If there is one thing that I have learned from living abroad is that the vendor cart system aka “street food” is one of the best ways for a city to prosper. These carts perpetuate a cycle of revenue for the city, they encourage entrepreneurship and they are a prime example of a city’s need to display its culture for the masses. Unfortunately, my great home city of Chicago has been making it increasingly difficult for people with Vendor carts to thrive and succeed for years! My experience with street food has led me to believe that my beloved hometown is making a grave mistake.
First, I would like to point out that street food tends to be amazingly cheap. In China and Thailand in particular I have had full fattening meals that total less than three US dollars. And the vendors know their price points. They charge just enough that you will never think about going to a restaurant, yet charge enough to support their families on that income. Granted there were a lot of instances where you can tell the family uses the cart as some form of a second job, it is still a great way to support the family and doesn’t inconvenience the customer.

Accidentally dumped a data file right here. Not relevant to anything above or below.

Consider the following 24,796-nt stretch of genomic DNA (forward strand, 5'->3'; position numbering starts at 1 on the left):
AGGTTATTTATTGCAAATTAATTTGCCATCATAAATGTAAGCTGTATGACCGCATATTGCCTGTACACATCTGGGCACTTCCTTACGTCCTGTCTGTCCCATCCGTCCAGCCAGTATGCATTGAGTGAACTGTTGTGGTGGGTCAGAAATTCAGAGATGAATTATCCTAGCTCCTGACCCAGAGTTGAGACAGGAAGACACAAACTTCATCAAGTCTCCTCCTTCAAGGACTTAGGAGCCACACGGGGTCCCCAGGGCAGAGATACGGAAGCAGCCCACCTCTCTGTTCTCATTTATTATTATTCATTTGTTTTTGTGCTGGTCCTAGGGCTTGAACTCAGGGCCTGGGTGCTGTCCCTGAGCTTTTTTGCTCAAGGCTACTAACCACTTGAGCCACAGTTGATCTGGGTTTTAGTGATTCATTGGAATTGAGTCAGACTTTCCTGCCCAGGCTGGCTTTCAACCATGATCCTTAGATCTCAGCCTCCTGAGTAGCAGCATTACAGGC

Second, the food tastes amazing. There is no fear of flavors, spices, taste or anything of that nature. What you see is what you get and while people are sometimes afraid of the way street food looks, I say you have to be bold and just go for it unapologetically. If you’ve already ventured out into a new part of the world, then live the experience 100% and embrace its food (if you aren’t allergic, that is). In restaurants, it has been my experience that some will attempt to westernize their aesthetics and food to appeal to the western traveler. Street food does none of that. It is for the people and you have the choice of being one of the people. It does not change to fit your needs. While everything isn’t for everybody, I can firmly say that street food is one of my favorite reasons to travel.
Finally, street food no matter where it is, is culture in edible form. I think there is no better way to looked at how a country functions other than seeing its street food in action. The way crowds of people line up in single file to get one small item around a vendor cart. The way a vendor cart that is operated by two people can churn out hundreds if not thousands of food items for just half a workday without rest. You will experience the truth about how a country flows, how they treat their food, how they treat their people, and how people treat the people who serve them food by looking at street food. So when you venture abroad I sincerely hope that you venture forth to street food and give it an honest effort.